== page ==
The Extra 1%

Throughout the 20th century there have been numerous advances in the world of sport. The performance of athletes during this period has been a result of their genetic makeup, their efforts in training and the contribution of science. The contribution of science to sports performance started when coaches, physiologists, nutritionists, biomechanists, analysts, statisticians, and psychologists began applying their knowledge to athletic performance. The application of science and knowledge has led to advances in athletic performance through new training methods including skills coaching, strength and conditioning, nutrition and sports psychology. With athletic competition being a very competitive endeavor, this has led to athletes, coaches and support teams trying to get an extra 1% over their fellow competitors. This has placed a demand on support staff to innovate, adapt and develop their practice in pursuit of performance.

So, what is performance? Portenga, Ayogi & Cohen (2017) define performance as an event where a person, group or team is expected to execute specific knowledge, skills and abilities, which are compared, judged, evaluated or held to some standard. With this definition, we can see that performance requires an athlete to develop specific knowledge, skills and abilities over time which are then put into action. The actions the athlete engages in are evaluated against other performers often in a public setting. To develop and execute the knowledge, skills and abilities in performance situations, athletes usually have coaches and other support staff who can help them to perform. However, I am sure we all know of someone that has the knowledge, skills and abilities to perform in their sport, but they still don’t perform when it matters most.

This is where people often turn to psychology, especially when other areas of performance enhancement have been exhausted. The field of sport psychology is concerned with the application of psychological principles to help athletes perform in the upper range of their capabilities on a consistent basis and more thoroughly enjoy the sport performance process (Portenga et al, 2017). In order to achieve this goal, sports psychology draws on a range of topics from psychology. To help athletes perform under pressure we might draw our knowledge from how an athlete can use mental skills to make good decisions under pressure and cope with the demands in and out of competition. This has been the traditional perception of sports psychology. However, it can be a lot more than helping an athlete with their mental skills. With the increasing focus on athlete mental health, sports psychology can be applied to help facilitate environments that support athlete well-being and performance. Sports psychology can be applied within talent development and the wider social environment in which sport takes place. This social environment includes coaches, parents, and the talent development pathway. Knowledge from the field of sports psychology can help those involved in sport facilitate environments where athletes develop life skills through their experiences in sport.

Sport Psychology in Practice

With the increasing focus on identifying areas for performance improvement, we are seeing an increase in the number of Sport psychologists working with athletes and teams. I am sure you are wondering what a sports psychologist does in practice. The practice of sports psychology, first of all, requires ethical practice. This means never breaching confidentiality, managing client expectations, and not allowing conflicts of interest to undermine the quality-of-service delivery. Second, the sport psychologist should always know what they are doing. A sport psychologist does not just “hit and hope” when a person’s well-being or performance is involved (Keegan, 2016). The sport psychologist goes through several steps such as carrying out an intake, needs analysis, case formulation, choosing an intervention strategy, planning the support, delivery of the intervention, and monitoring progress. This process is based on research evidence and how psychology can be applied in sport. Third, the sport psychologist keeps accurate records of this process. This allows the sport psychology practitioner to engage in reflective practice to constantly evolve and develop their service delivery.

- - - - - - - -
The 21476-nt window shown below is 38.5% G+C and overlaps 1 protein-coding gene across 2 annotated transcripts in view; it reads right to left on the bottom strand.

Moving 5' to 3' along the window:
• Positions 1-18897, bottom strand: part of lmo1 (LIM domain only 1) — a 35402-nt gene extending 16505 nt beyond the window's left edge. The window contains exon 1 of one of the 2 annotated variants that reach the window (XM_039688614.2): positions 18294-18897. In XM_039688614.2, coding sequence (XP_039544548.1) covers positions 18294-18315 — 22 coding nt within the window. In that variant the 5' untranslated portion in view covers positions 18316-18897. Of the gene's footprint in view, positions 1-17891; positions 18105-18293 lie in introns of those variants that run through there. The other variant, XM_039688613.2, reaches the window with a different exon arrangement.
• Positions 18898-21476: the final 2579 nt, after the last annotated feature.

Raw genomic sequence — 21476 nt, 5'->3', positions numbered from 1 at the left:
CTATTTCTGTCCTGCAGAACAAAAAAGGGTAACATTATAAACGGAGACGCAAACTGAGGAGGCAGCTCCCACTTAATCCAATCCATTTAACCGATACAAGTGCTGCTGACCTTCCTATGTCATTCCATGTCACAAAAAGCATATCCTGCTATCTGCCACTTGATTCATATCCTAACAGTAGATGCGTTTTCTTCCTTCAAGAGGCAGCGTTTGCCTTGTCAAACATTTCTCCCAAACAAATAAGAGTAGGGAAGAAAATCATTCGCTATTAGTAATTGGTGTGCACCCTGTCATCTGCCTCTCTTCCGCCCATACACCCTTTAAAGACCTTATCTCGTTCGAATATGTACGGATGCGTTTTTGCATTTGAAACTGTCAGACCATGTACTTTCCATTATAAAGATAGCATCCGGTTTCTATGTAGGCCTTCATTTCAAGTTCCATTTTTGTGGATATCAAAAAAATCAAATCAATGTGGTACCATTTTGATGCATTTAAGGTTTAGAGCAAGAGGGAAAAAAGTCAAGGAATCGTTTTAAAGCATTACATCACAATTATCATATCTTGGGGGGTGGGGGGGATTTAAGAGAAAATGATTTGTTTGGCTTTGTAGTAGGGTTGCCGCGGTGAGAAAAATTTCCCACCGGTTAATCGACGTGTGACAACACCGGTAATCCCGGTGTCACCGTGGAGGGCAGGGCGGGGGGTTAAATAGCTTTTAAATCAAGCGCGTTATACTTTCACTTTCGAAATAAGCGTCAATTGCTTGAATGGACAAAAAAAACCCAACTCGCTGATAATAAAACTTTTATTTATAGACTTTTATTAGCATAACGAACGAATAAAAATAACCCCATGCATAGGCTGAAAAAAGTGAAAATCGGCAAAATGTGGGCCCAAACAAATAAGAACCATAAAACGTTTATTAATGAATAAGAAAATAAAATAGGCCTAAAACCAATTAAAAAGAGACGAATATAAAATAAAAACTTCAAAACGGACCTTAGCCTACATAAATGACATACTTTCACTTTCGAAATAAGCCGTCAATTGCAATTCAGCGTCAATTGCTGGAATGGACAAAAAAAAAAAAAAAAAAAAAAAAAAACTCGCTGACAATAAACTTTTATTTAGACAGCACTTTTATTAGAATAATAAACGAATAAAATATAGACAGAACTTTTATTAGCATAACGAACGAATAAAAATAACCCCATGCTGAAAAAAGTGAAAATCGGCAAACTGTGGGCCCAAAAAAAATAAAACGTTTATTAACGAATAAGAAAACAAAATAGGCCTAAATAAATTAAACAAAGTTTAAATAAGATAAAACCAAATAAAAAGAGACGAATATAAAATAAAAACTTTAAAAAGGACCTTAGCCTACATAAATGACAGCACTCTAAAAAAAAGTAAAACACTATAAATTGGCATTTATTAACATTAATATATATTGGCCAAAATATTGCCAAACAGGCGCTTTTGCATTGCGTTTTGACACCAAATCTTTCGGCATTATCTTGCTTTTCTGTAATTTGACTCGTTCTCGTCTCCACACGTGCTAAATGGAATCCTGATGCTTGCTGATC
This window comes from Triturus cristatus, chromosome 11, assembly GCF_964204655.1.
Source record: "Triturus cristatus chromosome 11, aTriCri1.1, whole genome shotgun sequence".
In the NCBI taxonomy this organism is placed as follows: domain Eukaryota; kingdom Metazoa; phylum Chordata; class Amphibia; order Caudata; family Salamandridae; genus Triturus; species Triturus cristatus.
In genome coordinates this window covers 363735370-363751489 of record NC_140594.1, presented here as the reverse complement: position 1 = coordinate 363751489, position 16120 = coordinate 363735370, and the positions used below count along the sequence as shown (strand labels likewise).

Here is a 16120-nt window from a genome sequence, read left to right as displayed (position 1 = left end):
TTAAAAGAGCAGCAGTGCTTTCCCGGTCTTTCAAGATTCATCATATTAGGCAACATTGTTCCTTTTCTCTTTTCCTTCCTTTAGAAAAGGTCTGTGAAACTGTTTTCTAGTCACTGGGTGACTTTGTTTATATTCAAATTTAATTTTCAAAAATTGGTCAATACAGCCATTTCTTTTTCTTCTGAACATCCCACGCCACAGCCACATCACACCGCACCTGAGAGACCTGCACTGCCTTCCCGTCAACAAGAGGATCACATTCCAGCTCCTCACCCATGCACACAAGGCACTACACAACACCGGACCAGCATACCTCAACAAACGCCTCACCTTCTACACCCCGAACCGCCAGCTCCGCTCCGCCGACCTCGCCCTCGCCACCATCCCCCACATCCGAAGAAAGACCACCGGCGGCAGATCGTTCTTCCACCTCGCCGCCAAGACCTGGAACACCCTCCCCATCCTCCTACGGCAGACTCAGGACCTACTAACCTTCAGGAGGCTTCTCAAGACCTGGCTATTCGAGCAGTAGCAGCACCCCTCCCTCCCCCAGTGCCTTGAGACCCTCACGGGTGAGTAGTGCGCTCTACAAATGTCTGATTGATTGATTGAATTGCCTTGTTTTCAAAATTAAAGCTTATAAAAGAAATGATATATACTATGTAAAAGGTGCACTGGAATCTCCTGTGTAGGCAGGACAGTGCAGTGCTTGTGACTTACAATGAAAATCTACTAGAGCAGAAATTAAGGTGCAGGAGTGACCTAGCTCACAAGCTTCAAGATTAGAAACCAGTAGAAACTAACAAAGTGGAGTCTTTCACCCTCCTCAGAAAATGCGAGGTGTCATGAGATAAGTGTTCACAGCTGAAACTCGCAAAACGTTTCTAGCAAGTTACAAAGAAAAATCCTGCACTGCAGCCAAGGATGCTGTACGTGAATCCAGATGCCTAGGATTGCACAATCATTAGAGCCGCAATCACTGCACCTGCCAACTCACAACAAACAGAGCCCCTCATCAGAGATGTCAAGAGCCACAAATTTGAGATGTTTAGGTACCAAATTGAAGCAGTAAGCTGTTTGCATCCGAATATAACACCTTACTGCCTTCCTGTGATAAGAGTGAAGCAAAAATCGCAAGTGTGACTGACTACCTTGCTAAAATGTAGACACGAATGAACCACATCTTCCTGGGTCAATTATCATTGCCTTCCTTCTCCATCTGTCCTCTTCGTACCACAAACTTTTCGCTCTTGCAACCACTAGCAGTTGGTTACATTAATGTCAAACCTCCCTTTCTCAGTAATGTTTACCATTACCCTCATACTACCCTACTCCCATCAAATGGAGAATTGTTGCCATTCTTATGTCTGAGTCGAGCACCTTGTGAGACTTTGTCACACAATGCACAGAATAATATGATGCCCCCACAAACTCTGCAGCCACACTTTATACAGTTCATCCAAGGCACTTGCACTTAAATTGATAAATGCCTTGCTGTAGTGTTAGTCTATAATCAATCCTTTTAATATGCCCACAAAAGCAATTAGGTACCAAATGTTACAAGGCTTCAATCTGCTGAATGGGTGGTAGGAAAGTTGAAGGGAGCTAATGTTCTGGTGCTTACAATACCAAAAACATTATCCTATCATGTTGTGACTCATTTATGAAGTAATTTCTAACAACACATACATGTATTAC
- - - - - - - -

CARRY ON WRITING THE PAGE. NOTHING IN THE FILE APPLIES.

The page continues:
With the increasing demands on athletes, coaches, and teams to find the next area of performance improvement, we can see that sport psychology has a role to play. I often ask people involved in sport “if you knew how to perform under pressure, support performance and well-being, and how to create an environment that will help you learn from experiences, would that help?” The answer is always yes. Sports psychology can help answer those questions not by telling you what to do but giving you the evidence and rationale behind what to do.


Portenga, S. T.,  Aoyagi, M. W., & Cohen, A. B. (2017). Helping to build a profession: A working

definition of sport and performance psychology, Journal of Sport Psychology in Action, 8(1),

  1. 47-59,DOI: 10.1080/21520704.2016.1227413

Keegan, R. (2016). Being a Sport Psychologist. Palgrave Mcmillan.

David is Programme Director on our MSc in Applied Sport & Exercise Psychology, which you can learn more about here. You can also download our brochure below.

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